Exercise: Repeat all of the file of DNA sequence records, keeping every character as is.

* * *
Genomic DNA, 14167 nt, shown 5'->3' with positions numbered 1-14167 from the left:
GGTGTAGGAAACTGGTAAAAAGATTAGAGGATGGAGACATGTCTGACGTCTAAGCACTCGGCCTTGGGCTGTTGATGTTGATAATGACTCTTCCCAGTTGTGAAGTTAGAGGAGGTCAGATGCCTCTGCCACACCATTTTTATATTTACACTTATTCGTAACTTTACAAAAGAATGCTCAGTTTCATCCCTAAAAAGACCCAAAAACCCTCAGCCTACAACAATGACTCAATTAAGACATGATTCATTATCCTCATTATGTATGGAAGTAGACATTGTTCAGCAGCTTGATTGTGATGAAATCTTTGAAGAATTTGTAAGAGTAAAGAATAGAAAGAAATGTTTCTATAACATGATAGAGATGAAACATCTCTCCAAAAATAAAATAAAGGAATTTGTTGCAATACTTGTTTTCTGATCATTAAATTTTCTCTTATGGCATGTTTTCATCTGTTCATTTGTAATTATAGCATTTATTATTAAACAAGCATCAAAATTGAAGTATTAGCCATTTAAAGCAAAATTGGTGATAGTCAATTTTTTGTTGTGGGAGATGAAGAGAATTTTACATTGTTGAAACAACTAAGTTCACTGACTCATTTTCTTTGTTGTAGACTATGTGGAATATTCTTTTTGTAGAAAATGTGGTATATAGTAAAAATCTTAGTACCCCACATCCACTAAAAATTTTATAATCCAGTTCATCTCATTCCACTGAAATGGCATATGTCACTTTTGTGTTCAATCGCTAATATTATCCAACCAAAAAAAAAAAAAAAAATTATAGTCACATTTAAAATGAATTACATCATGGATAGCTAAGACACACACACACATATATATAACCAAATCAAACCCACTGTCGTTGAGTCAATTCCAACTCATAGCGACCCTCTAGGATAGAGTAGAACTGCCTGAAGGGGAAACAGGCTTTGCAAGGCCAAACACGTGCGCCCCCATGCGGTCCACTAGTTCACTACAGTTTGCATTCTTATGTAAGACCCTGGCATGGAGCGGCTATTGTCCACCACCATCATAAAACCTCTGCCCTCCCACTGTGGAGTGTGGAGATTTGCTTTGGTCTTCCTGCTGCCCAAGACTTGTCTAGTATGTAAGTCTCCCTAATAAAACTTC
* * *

Genomic DNA, 14167 nt, shown 5'->3' with positions numbered 1-14167 from the left:
GGTGTAGGAAACTGGTAAAAAGATTAGAGGATGGAGACATGTCTGACGTCTAAGCACTCGGCCTTGGGCTGTTGATGTTGATAATGACTCTTCCCAGTTGTGAAGTTAGAGGAGGTCAGATGCCTCTGCCACACCATTTTTATATTTACACTTATTCGTAACTTTACAAAAGAATGCTCAGTTTCATCCCTAAAAAGACCCAAAAACCCTCAGCCTACAACAATGACTCAATTAAGACATGATTCATTATCCTCATTATGTATGGAAGTAGACATTGTTCAGCAGCTTGATTGTGATGAAATCTTTGAAGAATTTGTAAGAGTAAAGAATAGAAAGAAATGTTTCTATAACATGATAGAGATGAAACATCTCTCCAAAAATAAAATAAAGGAATTTGTTGCAATACTTGTTTTCTGATCATTAAATTTTCTCTTATGGCATGTTTTCATCTGTTCATTTGTAATTATAGCATTTATTATTAAACAAGCATCAAAATTGAAGTATTAGCCATTTAAAGCAAAATTGGTGATAGTCAATTTTTTGTTGTGGGAGATGAAGAGAATTTTACATTGTTGAAACAACTAAGTTCACTGACTCATTTTCTTTGTTGTAGACTATGTGGAATATTCTTTTTGTAGAAAATGTGGTATATAGTAAAAATCTTAGTACCCCACATCCACTAAAAATTTTATAATCCAGTTCATCTCATTCCACTGAAATGGCATATGTCACTTTTGTGTTCAATCGCTAATATTATCCAACCAAAAAAAAAAAAAAAAATTATAGTCACATTTAAAATGAATTACATCATGGATAGCTAAGACACACACACACATATATATAACCAAATCAAACCCACTGTCGTTGAGTCAATTCCAACTCATAGCGACCCTCTAGGATAGAGTAGAACTGCCTGAAGGGGAAACAGGCTTTGCAAGGCCAAACACGTGCGCCCCCATGCGGTCCACTAGTTCACTACAGTTTGCATTCTTATGTAAGACCCTGGCATGGAGCGGCTATTGTCCACCACCATCATAAAACCTCTGCCCTCCCACTGTGGAGTGTGGAGATTTGCTTTGGTCTTCCTGCTGCCCAAGACTTGTCTAGTATGTAAGTCTCCCTAATAAAACTTC